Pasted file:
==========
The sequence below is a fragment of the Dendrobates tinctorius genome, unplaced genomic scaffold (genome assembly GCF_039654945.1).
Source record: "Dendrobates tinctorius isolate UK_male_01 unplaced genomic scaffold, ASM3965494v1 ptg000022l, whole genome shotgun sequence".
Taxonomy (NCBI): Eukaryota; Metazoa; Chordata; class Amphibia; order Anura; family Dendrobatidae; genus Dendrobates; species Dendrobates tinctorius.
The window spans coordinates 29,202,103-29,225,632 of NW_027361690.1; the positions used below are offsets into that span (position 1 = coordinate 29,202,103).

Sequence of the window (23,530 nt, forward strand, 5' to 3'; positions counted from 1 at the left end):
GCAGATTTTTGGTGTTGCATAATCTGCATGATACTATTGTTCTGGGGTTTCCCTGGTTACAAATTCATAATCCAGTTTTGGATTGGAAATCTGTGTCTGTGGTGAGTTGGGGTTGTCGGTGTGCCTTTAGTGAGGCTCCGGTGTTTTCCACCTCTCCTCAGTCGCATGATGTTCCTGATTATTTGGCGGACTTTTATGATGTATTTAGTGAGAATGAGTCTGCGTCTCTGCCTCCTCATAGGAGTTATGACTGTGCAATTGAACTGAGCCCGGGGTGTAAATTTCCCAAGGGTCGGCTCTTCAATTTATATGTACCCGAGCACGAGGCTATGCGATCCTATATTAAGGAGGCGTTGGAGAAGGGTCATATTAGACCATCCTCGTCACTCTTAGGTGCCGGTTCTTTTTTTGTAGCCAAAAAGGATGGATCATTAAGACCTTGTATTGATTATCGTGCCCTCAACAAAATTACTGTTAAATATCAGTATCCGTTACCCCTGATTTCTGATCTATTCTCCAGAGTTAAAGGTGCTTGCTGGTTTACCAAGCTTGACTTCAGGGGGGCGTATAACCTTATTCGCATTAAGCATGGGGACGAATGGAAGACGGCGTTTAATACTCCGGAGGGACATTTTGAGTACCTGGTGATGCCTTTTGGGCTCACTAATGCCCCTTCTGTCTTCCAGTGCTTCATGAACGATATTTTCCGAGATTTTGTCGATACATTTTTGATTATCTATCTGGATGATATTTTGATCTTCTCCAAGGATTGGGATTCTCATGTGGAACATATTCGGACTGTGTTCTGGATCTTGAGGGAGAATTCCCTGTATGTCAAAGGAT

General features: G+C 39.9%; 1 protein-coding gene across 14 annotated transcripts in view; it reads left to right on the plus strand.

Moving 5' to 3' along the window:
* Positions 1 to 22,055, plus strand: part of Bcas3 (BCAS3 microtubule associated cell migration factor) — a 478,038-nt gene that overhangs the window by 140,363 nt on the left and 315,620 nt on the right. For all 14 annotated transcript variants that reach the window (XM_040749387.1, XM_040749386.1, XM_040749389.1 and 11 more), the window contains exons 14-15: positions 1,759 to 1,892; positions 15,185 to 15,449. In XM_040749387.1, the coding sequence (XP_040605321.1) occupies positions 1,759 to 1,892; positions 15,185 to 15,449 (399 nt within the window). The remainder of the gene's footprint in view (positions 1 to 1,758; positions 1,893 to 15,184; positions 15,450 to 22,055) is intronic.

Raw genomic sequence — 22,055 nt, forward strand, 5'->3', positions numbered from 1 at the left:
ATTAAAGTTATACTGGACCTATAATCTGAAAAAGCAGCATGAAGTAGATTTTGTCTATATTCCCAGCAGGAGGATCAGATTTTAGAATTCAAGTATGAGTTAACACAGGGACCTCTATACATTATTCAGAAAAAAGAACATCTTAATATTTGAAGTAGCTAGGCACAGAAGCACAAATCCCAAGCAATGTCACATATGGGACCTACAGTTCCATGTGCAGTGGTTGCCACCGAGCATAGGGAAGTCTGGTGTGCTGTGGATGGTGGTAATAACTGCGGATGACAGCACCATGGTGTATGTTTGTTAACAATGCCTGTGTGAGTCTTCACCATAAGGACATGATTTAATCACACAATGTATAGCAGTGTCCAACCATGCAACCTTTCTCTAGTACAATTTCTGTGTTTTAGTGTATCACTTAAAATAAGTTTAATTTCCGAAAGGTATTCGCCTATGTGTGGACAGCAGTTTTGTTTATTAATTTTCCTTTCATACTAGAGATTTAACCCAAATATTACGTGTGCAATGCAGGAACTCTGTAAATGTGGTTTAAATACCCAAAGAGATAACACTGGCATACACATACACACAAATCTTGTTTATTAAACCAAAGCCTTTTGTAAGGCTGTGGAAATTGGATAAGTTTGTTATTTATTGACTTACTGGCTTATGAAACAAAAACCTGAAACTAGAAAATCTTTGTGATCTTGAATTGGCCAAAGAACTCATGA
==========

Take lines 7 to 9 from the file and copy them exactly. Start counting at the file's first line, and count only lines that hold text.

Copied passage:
General features: G+C 39.9%; 1 protein-coding gene across 14 annotated transcripts in view; it reads left to right on the plus strand.

Moving 5' to 3' along the window:
* Positions 1 to 22,055, plus strand: part of Bcas3 (BCAS3 microtubule associated cell migration factor) — a 478,038-nt gene that overhangs the window by 140,363 nt on the left and 315,620 nt on the right. For all 14 annotated transcript variants that reach the window (XM_040749387.1, XM_040749386.1, XM_040749389.1 and 11 more), the window contains exons 14-15: positions 1,759 to 1,892; positions 15,185 to 15,449. In XM_040749387.1, the coding sequence (XP_040605321.1) occupies positions 1,759 to 1,892; positions 15,185 to 15,449 (399 nt within the window). The remainder of the gene's footprint in view (positions 1 to 1,758; positions 1,893 to 15,184; positions 15,450 to 22,055) is intronic.